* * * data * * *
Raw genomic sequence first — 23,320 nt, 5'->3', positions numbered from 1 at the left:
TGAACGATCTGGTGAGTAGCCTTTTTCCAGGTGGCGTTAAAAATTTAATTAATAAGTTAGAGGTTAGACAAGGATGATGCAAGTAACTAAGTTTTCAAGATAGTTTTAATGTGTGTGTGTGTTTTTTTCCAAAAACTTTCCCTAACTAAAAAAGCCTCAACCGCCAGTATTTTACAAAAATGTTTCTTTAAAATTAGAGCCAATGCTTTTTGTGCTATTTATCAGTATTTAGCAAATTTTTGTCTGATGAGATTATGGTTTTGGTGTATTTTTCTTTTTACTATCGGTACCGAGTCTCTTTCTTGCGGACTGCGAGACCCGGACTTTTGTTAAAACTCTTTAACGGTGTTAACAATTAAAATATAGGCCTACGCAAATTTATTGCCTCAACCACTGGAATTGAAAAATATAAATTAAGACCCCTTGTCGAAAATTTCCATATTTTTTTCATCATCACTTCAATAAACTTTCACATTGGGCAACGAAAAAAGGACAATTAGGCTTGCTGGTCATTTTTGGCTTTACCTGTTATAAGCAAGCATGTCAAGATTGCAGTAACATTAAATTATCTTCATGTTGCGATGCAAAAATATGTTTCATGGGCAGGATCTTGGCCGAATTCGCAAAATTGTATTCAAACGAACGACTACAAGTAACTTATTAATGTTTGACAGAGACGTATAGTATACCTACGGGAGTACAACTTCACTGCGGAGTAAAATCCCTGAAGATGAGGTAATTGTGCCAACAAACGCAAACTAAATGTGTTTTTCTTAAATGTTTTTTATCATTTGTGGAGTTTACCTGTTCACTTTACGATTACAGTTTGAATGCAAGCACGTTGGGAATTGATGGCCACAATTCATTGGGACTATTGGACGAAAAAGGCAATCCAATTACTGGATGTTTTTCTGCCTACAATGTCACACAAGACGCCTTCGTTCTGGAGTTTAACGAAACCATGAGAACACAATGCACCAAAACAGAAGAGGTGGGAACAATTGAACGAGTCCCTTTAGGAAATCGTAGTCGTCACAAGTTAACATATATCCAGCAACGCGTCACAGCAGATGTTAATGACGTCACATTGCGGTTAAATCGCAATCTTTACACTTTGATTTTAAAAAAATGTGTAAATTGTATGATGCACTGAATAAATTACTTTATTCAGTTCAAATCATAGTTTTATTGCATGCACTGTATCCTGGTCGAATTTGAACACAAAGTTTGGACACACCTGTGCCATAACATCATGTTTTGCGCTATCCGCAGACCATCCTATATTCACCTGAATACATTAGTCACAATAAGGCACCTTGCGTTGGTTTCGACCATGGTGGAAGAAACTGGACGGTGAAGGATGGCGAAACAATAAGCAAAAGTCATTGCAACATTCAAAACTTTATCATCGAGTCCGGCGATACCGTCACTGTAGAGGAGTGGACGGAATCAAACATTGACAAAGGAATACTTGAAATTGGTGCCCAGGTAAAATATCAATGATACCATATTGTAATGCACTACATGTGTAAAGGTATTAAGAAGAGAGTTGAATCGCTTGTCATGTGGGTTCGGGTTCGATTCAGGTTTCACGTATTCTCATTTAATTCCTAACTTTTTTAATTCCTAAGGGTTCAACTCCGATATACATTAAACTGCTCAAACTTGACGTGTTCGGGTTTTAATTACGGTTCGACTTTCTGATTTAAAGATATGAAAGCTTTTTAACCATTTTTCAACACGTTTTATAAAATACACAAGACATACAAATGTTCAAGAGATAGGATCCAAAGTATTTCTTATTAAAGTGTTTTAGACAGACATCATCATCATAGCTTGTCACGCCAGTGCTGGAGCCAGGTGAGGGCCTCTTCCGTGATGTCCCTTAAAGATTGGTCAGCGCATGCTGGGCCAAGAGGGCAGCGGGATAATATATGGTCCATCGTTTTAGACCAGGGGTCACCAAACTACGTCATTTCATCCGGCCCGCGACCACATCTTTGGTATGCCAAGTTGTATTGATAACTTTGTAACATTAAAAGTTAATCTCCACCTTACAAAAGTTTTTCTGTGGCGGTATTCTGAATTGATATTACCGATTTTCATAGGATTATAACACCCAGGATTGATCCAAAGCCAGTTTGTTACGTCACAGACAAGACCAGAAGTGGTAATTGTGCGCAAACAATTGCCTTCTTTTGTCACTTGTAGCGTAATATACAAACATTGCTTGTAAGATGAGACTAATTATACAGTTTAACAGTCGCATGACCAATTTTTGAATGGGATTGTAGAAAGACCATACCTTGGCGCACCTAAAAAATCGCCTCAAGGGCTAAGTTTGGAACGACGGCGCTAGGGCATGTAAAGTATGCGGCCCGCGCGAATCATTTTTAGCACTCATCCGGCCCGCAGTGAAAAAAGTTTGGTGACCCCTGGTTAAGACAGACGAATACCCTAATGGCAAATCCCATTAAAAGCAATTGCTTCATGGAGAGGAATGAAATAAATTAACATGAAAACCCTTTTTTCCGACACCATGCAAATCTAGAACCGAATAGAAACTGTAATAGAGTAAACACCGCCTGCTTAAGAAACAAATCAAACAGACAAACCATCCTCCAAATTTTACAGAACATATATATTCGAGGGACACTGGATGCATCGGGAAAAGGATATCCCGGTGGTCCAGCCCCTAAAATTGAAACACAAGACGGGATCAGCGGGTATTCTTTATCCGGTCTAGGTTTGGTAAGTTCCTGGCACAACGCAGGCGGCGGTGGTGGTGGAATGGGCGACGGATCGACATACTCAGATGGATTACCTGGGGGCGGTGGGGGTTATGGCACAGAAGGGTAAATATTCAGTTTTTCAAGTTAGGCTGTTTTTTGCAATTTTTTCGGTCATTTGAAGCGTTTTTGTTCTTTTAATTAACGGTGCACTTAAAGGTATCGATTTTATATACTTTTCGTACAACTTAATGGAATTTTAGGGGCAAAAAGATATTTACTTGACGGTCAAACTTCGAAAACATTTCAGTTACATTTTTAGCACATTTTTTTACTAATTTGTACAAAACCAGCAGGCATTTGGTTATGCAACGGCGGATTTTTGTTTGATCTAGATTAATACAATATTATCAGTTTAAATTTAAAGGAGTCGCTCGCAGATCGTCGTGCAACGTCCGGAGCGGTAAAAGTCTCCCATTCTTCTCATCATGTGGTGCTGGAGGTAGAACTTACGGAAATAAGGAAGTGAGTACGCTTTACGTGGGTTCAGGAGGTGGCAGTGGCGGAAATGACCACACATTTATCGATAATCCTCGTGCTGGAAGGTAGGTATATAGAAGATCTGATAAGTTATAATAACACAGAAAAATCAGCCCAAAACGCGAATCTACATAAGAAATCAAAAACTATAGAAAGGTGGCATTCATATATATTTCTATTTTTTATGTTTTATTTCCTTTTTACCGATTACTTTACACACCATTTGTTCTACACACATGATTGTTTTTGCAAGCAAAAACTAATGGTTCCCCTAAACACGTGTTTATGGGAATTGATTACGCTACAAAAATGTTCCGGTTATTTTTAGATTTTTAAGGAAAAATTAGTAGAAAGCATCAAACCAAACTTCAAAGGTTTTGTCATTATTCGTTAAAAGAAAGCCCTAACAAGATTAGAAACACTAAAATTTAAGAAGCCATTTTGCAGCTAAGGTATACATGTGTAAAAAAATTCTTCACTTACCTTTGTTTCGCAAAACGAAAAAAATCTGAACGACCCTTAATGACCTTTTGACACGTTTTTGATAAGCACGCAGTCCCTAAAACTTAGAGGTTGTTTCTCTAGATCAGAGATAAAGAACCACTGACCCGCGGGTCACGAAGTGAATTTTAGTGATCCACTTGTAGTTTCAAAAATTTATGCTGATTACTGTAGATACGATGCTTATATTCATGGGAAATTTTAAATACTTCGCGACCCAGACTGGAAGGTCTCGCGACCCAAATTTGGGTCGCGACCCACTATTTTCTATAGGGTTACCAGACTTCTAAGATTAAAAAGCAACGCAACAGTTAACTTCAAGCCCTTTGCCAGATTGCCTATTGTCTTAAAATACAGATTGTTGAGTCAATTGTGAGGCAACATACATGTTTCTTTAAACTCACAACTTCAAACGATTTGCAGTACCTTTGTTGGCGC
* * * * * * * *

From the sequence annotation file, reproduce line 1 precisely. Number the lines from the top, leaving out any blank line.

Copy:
Raw genomic sequence first — 23,320 nt, 5'->3', positions numbered from 1 at the left: